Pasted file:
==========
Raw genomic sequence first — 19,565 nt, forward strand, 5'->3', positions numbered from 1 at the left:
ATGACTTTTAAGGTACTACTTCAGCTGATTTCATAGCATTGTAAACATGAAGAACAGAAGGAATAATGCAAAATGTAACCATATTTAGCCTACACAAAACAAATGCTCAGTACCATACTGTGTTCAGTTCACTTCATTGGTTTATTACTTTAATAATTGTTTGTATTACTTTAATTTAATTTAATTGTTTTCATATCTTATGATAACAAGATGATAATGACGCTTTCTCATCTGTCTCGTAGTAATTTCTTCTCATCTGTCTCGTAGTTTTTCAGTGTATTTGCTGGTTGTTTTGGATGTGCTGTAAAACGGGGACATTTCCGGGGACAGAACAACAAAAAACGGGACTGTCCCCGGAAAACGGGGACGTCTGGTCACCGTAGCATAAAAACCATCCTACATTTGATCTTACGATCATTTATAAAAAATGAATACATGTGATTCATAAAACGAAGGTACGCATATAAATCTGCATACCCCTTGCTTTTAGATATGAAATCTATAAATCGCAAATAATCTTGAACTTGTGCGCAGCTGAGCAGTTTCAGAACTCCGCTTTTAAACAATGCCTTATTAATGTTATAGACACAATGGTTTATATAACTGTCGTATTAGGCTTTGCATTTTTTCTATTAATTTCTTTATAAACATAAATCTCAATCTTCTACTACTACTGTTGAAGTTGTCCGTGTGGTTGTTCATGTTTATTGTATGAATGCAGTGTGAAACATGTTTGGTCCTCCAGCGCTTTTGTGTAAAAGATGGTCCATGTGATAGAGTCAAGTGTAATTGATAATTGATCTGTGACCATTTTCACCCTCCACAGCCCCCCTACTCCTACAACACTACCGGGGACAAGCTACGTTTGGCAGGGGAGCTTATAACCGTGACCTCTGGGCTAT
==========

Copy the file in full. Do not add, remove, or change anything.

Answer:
Raw genomic sequence first — 19,565 nt, forward strand, 5'->3', positions numbered from 1 at the left:
ATGACTTTTAAGGTACTACTTCAGCTGATTTCATAGCATTGTAAACATGAAGAACAGAAGGAATAATGCAAAATGTAACCATATTTAGCCTACACAAAACAAATGCTCAGTACCATACTGTGTTCAGTTCACTTCATTGGTTTATTACTTTAATAATTGTTTGTATTACTTTAATTTAATTTAATTGTTTTCATATCTTATGATAACAAGATGATAATGACGCTTTCTCATCTGTCTCGTAGTAATTTCTTCTCATCTGTCTCGTAGTTTTTCAGTGTATTTGCTGGTTGTTTTGGATGTGCTGTAAAACGGGGACATTTCCGGGGACAGAACAACAAAAAACGGGACTGTCCCCGGAAAACGGGGACGTCTGGTCACCGTAGCATAAAAACCATCCTACATTTGATCTTACGATCATTTATAAAAAATGAATACATGTGATTCATAAAACGAAGGTACGCATATAAATCTGCATACCCCTTGCTTTTAGATATGAAATCTATAAATCGCAAATAATCTTGAACTTGTGCGCAGCTGAGCAGTTTCAGAACTCCGCTTTTAAACAATGCCTTATTAATGTTATAGACACAATGGTTTATATAACTGTCGTATTAGGCTTTGCATTTTTTCTATTAATTTCTTTATAAACATAAATCTCAATCTTCTACTACTACTGTTGAAGTTGTCCGTGTGGTTGTTCATGTTTATTGTATGAATGCAGTGTGAAACATGTTTGGTCCTCCAGCGCTTTTGTGTAAAAGATGGTCCATGTGATAGAGTCAAGTGTAATTGATAATTGATCTGTGACCATTTTCACCCTCCACAGCCCCCCTACTCCTACAACACTACCGGGGACAAGCTACGTTTGGCAGGGGAGCTTATAACCGTGACCTCTGGGCTAT